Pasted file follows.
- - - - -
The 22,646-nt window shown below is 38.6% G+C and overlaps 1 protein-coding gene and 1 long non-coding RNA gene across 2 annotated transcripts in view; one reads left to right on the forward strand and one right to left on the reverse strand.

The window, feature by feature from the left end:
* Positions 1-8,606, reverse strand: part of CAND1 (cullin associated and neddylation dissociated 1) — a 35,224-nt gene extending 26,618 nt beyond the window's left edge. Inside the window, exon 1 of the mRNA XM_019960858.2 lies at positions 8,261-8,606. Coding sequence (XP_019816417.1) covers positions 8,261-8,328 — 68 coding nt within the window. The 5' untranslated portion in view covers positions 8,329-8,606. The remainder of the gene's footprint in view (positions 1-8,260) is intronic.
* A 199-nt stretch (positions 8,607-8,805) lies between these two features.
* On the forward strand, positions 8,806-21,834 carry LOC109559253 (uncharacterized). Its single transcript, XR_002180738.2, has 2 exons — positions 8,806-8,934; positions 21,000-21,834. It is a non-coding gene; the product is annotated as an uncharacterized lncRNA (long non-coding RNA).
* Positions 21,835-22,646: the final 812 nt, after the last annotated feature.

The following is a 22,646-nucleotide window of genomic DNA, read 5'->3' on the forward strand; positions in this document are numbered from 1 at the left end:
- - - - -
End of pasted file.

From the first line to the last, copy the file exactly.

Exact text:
The 22,646-nt window shown below is 38.6% G+C and overlaps 1 protein-coding gene and 1 long non-coding RNA gene across 2 annotated transcripts in view; one reads left to right on the forward strand and one right to left on the reverse strand.

The window, feature by feature from the left end:
* Positions 1-8,606, reverse strand: part of CAND1 (cullin associated and neddylation dissociated 1) — a 35,224-nt gene extending 26,618 nt beyond the window's left edge. Inside the window, exon 1 of the mRNA XM_019960858.2 lies at positions 8,261-8,606. Coding sequence (XP_019816417.1) covers positions 8,261-8,328 — 68 coding nt within the window. The 5' untranslated portion in view covers positions 8,329-8,606. The remainder of the gene's footprint in view (positions 1-8,260) is intronic.
* A 199-nt stretch (positions 8,607-8,805) lies between these two features.
* On the forward strand, positions 8,806-21,834 carry LOC109559253 (uncharacterized). Its single transcript, XR_002180738.2, has 2 exons — positions 8,806-8,934; positions 21,000-21,834. It is a non-coding gene; the product is annotated as an uncharacterized lncRNA (long non-coding RNA).
* Positions 21,835-22,646: the final 812 nt, after the last annotated feature.

The following is a 22,646-nucleotide window of genomic DNA, read 5'->3' on the forward strand; positions in this document are numbered from 1 at the left end: